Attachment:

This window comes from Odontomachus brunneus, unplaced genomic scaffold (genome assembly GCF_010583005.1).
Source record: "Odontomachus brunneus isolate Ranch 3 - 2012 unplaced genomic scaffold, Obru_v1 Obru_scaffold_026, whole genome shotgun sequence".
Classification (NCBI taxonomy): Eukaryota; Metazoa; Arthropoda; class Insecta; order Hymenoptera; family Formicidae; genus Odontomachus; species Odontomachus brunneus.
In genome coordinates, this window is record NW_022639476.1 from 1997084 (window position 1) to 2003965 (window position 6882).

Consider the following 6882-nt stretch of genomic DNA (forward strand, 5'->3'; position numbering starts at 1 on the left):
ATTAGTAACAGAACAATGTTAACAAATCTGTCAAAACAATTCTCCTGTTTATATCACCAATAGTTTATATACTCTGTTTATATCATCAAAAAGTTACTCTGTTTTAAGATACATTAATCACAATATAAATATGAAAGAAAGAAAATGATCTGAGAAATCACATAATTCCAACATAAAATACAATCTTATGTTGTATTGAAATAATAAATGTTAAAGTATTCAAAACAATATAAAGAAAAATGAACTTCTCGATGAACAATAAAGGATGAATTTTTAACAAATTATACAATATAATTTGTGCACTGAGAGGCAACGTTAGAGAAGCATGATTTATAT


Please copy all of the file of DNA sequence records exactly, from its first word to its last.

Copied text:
This window comes from Odontomachus brunneus, unplaced genomic scaffold (genome assembly GCF_010583005.1).
Source record: "Odontomachus brunneus isolate Ranch 3 - 2012 unplaced genomic scaffold, Obru_v1 Obru_scaffold_026, whole genome shotgun sequence".
Classification (NCBI taxonomy): Eukaryota; Metazoa; Arthropoda; class Insecta; order Hymenoptera; family Formicidae; genus Odontomachus; species Odontomachus brunneus.
In genome coordinates, this window is record NW_022639476.1 from 1997084 (window position 1) to 2003965 (window position 6882).

Consider the following 6882-nt stretch of genomic DNA (forward strand, 5'->3'; position numbering starts at 1 on the left):
ATTAGTAACAGAACAATGTTAACAAATCTGTCAAAACAATTCTCCTGTTTATATCACCAATAGTTTATATACTCTGTTTATATCATCAAAAAGTTACTCTGTTTTAAGATACATTAATCACAATATAAATATGAAAGAAAGAAAATGATCTGAGAAATCACATAATTCCAACATAAAATACAATCTTATGTTGTATTGAAATAATAAATGTTAAAGTATTCAAAACAATATAAAGAAAAATGAACTTCTCGATGAACAATAAAGGATGAATTTTTAACAAATTATACAATATAATTTGTGCACTGAGAGGCAACGTTAGAGAAGCATGATTTATAT